RT crystallographic techniques that maintain an anaerobic environment for di­oxy­gen-dependent enzymes are challenging and largely unexplored. Some of the early methods were rather cumbersome and required sealing a capillary-mounted sample with either wax or ep­oxy resin (Roach et al., 1996[Roach, P. L., Clifton, I. J., Hensgens, C. M. H., Shibata, N., Long, A. J., Strange, R. W., Hasnain, S. S., Schofield, C. J., Baldwin, J. E. & Hajdu, J. (1996). Eur. J. Biochem. 242, 736-740.]; Orville et al., 1997[Orville, A. M., Elango, N., Lipscomb, J. D. & Ohlendorf, D. H. (1997). Biochemistry, 36, 10039-10051.]). The advent of X-ray free-electron laser (XFEL) light sources has spurred the development of general RT methods at both XFELs and synchrotrons (Roedig et al., 2015[Roedig, P., Vartiainen, I., Duman, R., Panneerselvam, S., Stübe, N., Lorbeer, O., Warmer, M., Sutton, G., Stuart, D. I., Weckert, E., David, C., Wagner, A. & Meents, A. (2015). Sci. Rep. 5, 1-11.]; Botha et al., 2015[Botha, S., Nass, K., Barends, T. R. M., Kabsch, W., Latz, B., Dworkowski, F., Foucar, L., Panepucci, E., Wang, M., Shoeman, R. L., Schlichting, I. & Doak, R. B. (2015). Acta Cryst. D71, 387-397.]; Weinert et al., 2017[Weinert, T., Olieric, N., Cheng, R., Brünle, S., James, D., Ozerov, D., Gashi, D., Vera, L., Marsh, M., Jaeger, K., Dworkowski, F., Panepucci, E., Basu, S., Skopintsev, P., Doré, A. S., Geng, T., Cooke, R. M., Liang, M., Prota, A. E., Panneels, V., Nogly, P., Ermler, U., Schertler, G., Hennig, M., Steinmetz, M. O., Wang, M. & Standfuss, J. (2017). Nat. Commun. 8, 542.]; Ebrahim, Moreno-Chicano et al., 2019[Ebrahim, A., Moreno-Chicano, T., Appleby, M. V., Chaplin, A. K., Beale, J. H., Sherrell, D. A., Duyvesteyn, H. M. E., Owada, S., Tono, K., Sugimoto, H., Strange, R. W., Worrall, J. A. R., Axford, D., Owen, R. L. & Hough, M. A. (2019). IUCrJ, 6, 543-551.]). XFEL endstations lend themselves to anaerobic environments as the sample interaction point is often under either vacuum or 95% helium gas. Gas-dynamic virtual nozzles and extruder-based delivery approaches can be prepared and inserted into the endstation under anaerobic conditions (Calvey et al., 2016[Calvey, G. D., Katz, A. M., Schaffer, C. B. & Pollack, L. (2016). Struct. Dyn. 3, 054301.], 2019[Calvey, G. D., Katz, A. M. & Pollack, L. (2019). Anal. Chem. 91, 7139-7144.]; Schulz et al., 2019[Schulz, J., Bielecki, J., Doak, R. B., Dörner, K., Graceffa, R., Shoeman, R. L., Sikorski, M., Thute, P., Westphal, D. & Mancuso, A. P. (2019). J. Synchrotron Rad. 26, 339-345.]; Knoška et al., 2020[Knoška, J., Adriano, L., Awel, S., Beyerlein, K. R., Yefanov, O., Oberthuer, D., Peña Murillo, G. E., Roth, N., Sarrou, I., Villanueva-Perez, P., Wiedorn, M. O., Wilde, F., Bajt, S., Chapman, H. N. & Heymann, M. (2020). Nat. Commun. 11, 1-12.]). This setup enables the investigation of pre-di­oxy­gen binding at RT and, potentially, subsequent reaction steps initiated by controlled di­oxy­gen exposure. The drop-on-demand tape drive (Fuller et al., 2017[Fuller, F. D., Gul, S., Chatterjee, R., Burgie, E. S., Young, I. D., Lebrette, H., Srinivas, V., Brewster, A. S., Michels-Clark, T., Clinger, J. A., Andi, B., Ibrahim, M., Pastor, E., de Lichtenberg, C., Hussein, R., Pollock, C. J., Zhang, M., Stan, C. A., Kroll, T., Fransson, T., Weninger, C., Kubin, M., Aller, P., Lassalle, L., Bräuer, P., Miller, M. D., Amin, M., Koroidov, S., Roessler, C. G., Allaire, M., Sierra, R. G., Docker, P. T., Glownia, J. M., Nelson, S., Koglin, J. E., Zhu, D., Chollet, M., Song, S., Lemke, H., Liang, M., Sokaras, D., Alonso-Mori, R., Zouni, A., Messinger, J., Bergmann, U., Boal, A. K., Bollinger, J. M., Krebs, C., Högbom, M., Phillips, G. N., Vierstra, R. D., Sauter, N. K., Orville, A. M., Kern, J., Yachandra, V. K. & Yano, J. (2017). Nat. Methods, 14, 443-449.]) can also be used to collect time-resolved data from di­oxy­gen dependent enzymes. Thus far, these approaches have not been adapted to enable anaerobic sample data collection at synchrotrons, where beam time is much more widely available and accessible to the majority of crystallographers than is presently the case for XFELs.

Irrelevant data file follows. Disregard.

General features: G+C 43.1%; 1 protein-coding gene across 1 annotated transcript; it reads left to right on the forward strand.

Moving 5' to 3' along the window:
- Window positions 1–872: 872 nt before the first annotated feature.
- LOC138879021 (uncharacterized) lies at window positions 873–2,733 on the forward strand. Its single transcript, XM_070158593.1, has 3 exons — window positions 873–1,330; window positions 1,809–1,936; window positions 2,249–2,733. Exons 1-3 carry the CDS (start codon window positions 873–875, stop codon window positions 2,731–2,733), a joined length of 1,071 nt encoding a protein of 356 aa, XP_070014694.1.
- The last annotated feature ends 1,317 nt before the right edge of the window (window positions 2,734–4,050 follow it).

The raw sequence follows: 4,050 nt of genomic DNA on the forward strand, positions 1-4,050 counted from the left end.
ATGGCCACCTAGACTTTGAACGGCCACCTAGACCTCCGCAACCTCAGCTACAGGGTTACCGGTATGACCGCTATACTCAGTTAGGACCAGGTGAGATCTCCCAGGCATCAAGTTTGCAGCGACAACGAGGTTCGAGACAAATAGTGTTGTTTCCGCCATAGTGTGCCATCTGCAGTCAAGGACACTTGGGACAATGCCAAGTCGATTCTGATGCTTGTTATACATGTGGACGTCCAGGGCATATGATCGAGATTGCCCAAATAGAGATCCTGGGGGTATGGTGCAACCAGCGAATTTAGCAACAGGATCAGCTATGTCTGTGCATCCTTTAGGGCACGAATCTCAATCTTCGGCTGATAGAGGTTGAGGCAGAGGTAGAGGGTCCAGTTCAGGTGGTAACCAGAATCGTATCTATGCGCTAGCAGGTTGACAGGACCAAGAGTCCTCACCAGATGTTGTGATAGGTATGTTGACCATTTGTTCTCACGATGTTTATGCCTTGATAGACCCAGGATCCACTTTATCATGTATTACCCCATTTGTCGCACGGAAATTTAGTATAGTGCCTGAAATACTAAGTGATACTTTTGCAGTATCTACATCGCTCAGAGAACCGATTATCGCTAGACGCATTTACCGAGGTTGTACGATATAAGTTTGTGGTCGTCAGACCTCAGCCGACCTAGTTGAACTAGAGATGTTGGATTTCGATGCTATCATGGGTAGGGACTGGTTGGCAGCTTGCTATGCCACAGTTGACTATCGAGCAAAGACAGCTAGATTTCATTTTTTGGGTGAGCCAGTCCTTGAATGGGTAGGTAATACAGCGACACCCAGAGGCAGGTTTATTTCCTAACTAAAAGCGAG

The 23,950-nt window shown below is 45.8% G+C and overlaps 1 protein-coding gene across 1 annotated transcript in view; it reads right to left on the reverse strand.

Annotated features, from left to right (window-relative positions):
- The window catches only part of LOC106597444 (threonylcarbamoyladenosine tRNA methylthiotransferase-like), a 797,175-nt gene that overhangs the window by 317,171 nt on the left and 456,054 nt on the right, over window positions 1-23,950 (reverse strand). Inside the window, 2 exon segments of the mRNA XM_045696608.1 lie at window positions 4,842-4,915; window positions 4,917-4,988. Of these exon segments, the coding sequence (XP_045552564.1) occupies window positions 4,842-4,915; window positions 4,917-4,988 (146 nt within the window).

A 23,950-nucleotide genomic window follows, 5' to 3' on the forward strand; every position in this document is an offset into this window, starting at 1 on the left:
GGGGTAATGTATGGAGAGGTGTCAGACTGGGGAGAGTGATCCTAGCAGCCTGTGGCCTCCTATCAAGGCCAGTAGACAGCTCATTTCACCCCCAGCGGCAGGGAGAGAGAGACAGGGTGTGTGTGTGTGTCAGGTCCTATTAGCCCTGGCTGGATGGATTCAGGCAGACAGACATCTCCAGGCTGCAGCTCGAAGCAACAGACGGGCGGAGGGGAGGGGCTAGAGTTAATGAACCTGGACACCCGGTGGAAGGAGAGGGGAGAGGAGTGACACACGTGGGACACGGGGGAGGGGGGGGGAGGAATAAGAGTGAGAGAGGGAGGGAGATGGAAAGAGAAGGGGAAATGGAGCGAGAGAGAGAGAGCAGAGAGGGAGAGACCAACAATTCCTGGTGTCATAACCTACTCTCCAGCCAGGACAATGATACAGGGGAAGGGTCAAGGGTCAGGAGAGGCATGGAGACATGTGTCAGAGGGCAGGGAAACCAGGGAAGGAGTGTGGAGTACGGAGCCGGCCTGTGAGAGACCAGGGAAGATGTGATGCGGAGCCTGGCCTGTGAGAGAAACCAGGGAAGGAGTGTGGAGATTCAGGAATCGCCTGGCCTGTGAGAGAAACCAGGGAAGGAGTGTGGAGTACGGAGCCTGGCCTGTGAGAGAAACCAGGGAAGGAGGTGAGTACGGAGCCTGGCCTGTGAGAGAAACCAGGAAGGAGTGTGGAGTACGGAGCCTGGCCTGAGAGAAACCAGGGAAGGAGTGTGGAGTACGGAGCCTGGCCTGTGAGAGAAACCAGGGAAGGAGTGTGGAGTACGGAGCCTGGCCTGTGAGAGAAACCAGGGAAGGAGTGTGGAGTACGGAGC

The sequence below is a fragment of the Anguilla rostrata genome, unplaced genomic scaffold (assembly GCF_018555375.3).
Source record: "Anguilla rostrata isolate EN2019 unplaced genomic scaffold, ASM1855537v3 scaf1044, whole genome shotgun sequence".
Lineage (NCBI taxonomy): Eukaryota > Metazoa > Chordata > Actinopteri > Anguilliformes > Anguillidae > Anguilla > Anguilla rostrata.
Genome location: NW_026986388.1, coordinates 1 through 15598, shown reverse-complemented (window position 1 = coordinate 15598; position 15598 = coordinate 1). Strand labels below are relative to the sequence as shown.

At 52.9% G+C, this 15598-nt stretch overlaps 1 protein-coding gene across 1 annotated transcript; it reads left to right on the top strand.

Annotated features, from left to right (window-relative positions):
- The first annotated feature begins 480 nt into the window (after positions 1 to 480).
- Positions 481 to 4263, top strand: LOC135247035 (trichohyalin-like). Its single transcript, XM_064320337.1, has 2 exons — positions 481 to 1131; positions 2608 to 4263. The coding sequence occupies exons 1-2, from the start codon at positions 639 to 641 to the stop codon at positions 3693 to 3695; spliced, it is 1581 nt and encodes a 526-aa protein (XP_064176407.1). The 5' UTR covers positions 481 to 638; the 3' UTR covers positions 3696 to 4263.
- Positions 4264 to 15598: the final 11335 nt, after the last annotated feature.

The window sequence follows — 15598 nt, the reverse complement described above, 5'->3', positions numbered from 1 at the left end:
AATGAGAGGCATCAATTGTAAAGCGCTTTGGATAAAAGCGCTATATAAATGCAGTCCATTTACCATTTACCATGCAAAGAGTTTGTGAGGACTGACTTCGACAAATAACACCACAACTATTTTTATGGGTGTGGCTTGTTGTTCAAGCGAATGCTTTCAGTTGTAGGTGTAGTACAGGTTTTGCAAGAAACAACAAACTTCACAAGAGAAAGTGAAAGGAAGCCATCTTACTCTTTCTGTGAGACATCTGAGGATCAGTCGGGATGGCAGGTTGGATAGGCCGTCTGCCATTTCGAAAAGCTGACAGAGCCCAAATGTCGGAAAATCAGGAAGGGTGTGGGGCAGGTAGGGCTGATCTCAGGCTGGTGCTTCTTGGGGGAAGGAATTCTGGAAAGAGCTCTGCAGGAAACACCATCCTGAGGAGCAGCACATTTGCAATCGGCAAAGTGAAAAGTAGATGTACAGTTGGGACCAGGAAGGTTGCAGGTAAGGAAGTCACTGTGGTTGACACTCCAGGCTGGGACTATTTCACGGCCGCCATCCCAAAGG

Since most synchrotron endstations are not equipped with an anaerobic sample chamber for data collection, a sample mount that maintains a localized anaerobic environment around the sample should provide a solution. Fixed-target serial crystallography mounts lend themselves to this because some, such as the fixed-target developed between I24, Diamond Light Source and Hamburg (Sherrell et al., 2015[Sherrell, D. A., Foster, A. J., Hudson, L., Nutter, B., O'Hea, J., Nelson, S., Paré-Labrosse, O., Oghbaey, S., Miller, R. J. D. & Owen, R. L. (2015). J. Synchrotron Rad. 22, 1372-1378.]), encase a solid support for the sample between two layers of film, which maintains crystal hydration during data-collection. We envisaged that these film layers could be adapted to create a sealed chamber capable of preventing di­oxy­gen entry at RT, enabling collection of anaerobic data at a synchrotron (or XFEL) light source.